As a non-native English speaker, you understand the meanings of words and how to put together a sentence that conveys a coherent idea. However, when in conversation with a fluent English speaker, you sometimes don’t always understand certain phrases the native English speaker says. Ever heard such phrases as “Actions speak louder than words,” or “The apple doesn’t fall far from the tree” and totally misunderstood what someone was trying to say?

That’s because these expressions, or idioms, are very particular to the English language and don’t make sense when you try to understand it verbatim. In the above phrases, actions aren’t really “speaking,” and there is no apple or tree. Literally translating the sentence will not help you understand it any better; you simply must memorize what these phrases mean as a whole, so you don’t feel lost when someone says one to you.

As an example, let’s take “Don’t count your chickens before they hatch.” This phrase actually has nothing to do with chickens at all; rather, the idiom is used as a warning to someone who is counting on a certain event happening before it actually does happen. If you assume you will get a great job and buy yourself a Mercedes with the mentality “I’ll get my money back when I get my pay check,” you are “counting your chickens before they hatch” because you are spending a lot of money on a car before you know for sure that you have that money to spend.

Another common idiom used frequently is “Don’t cry over spilt milk.” Again, this phrase has absolutely nothing to do with milk. Instead, the milk is a metaphor for a past event that you are worrying about right now. This expression implies that “what happens in the past stays in the past,” so you shouldn’t be upset or “cry” about something bad that happened yesterday (spilt milk) that you can’t do anything about now.

Let’s continue. The more idioms you understand and memorize from this article, the more easily you will integrate with the English language.

“Two peas in a pod” – when two people, usually friends or relatives, have a lot in common, have great chemistry, or share interests or other characteristics.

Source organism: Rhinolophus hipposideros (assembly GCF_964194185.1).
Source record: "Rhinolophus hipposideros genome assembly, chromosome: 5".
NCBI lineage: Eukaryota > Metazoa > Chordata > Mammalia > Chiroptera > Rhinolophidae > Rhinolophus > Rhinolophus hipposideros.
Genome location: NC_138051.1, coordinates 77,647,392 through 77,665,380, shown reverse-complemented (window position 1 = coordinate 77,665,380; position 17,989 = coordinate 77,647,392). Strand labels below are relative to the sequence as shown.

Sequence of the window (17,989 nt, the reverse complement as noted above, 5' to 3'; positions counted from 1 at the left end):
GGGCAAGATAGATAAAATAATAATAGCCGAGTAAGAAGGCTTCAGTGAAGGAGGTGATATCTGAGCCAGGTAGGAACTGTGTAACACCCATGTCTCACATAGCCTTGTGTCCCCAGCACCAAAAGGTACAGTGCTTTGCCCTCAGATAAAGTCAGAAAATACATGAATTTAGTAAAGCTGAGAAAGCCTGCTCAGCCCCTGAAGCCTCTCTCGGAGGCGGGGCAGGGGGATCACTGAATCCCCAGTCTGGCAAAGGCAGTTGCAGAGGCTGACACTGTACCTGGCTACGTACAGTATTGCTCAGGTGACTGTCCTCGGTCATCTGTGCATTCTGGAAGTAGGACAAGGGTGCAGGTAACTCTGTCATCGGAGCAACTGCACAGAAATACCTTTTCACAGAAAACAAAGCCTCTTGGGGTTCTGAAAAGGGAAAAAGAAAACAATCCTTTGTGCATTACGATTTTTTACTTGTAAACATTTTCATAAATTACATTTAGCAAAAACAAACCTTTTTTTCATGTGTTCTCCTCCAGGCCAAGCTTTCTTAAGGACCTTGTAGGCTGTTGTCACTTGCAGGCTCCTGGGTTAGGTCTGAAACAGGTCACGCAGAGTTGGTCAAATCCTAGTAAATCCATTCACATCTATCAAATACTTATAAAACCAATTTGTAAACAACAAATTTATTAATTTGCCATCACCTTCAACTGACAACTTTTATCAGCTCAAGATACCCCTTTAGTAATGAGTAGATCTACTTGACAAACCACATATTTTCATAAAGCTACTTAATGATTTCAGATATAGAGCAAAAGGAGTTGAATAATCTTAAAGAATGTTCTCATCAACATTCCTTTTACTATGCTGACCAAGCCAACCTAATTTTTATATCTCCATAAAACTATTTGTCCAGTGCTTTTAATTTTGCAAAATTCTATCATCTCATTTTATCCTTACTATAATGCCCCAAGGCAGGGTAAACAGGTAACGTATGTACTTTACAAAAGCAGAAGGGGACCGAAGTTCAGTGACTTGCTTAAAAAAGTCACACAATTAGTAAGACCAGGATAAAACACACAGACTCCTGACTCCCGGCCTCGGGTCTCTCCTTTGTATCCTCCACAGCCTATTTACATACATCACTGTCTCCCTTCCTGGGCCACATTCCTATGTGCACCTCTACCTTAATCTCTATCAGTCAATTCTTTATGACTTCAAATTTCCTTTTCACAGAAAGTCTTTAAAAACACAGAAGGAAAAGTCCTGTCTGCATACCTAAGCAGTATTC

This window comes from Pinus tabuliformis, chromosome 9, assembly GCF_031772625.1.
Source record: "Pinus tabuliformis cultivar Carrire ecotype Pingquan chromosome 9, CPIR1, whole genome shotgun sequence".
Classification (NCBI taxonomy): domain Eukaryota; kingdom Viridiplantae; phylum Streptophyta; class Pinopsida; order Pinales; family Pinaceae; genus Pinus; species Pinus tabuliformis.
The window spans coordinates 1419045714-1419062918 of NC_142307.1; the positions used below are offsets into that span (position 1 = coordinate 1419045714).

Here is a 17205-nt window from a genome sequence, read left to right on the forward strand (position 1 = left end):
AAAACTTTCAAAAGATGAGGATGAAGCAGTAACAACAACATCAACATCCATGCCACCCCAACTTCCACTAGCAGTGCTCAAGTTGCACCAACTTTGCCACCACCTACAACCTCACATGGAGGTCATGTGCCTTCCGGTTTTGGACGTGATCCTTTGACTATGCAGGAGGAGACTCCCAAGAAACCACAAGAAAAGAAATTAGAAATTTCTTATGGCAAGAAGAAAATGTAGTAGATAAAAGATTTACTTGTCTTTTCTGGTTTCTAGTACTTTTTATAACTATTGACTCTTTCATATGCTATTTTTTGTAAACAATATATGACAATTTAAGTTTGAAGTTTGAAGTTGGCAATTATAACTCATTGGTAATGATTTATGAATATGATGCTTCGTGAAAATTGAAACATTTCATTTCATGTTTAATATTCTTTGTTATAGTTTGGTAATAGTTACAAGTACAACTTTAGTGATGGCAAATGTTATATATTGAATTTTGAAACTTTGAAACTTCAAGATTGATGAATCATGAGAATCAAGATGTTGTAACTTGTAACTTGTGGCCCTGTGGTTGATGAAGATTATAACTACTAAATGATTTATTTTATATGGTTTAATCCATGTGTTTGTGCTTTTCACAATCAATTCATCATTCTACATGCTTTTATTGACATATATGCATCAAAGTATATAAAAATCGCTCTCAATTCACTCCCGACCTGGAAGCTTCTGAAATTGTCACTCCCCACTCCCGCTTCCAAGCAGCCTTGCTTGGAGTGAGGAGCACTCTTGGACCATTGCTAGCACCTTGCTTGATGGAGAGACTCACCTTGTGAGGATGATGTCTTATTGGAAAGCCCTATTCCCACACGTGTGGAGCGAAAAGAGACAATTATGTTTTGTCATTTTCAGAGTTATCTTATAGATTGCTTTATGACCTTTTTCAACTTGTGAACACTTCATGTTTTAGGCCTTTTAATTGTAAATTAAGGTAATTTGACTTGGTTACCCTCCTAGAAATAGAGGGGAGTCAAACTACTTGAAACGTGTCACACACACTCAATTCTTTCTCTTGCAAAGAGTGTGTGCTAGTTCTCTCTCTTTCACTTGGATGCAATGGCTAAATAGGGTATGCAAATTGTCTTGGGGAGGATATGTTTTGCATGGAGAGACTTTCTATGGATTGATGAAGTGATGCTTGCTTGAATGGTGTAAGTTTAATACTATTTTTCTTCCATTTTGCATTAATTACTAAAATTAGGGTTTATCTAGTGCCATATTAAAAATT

Example: Sue and Ann have been best friends for years. They are like two peas in a pod.

“Give me a hand” – to help someone with something
Example: I have a lot of groceries in the car, so will you come and give me a hand with them?

“Take it easy” – relax; calm down
Example: I’ve had a long day, so I’m going to stay home tonight and take it easy.

“Head over heels” – crazy about; enamored with
Example: Chris just met Jenny a few weeks ago, but he is already head over heels in love with her.

“The ball is in you court” – it’s your turn; you have the power
Example: I called him and left a message on his machine, so now the ball is in his court, and I’ll see if he calls me back.

“Beat around the bush” – not being forward; in a conversation, when you give unneccesary details and talk a lot in an effort to avoid getting to the point
Example: We don’t have much time, so please get to thepoint and don’t beat around bush.

And of course, there are many more. If you find yourself in a conversation when one of these phrases is used, don’t hesitate to ask what the expression means. You may totally miss the point of what someone is trying to say if you don’t understand these idioms. Once you know one, you’ll be able to understand it the next time.

One more piece of advice: don’t use an idiom unless you are 100% sure of its meaning. The last thing you want to do is say something you truly don’t understand and then get called out on it by someone else. You’ll look like you are trying too hard to fit in and be smart. Rather, in the words of Abraham Lincoln, “Better to remain silent and be thought a fool than to speak out and remove all doubt.”

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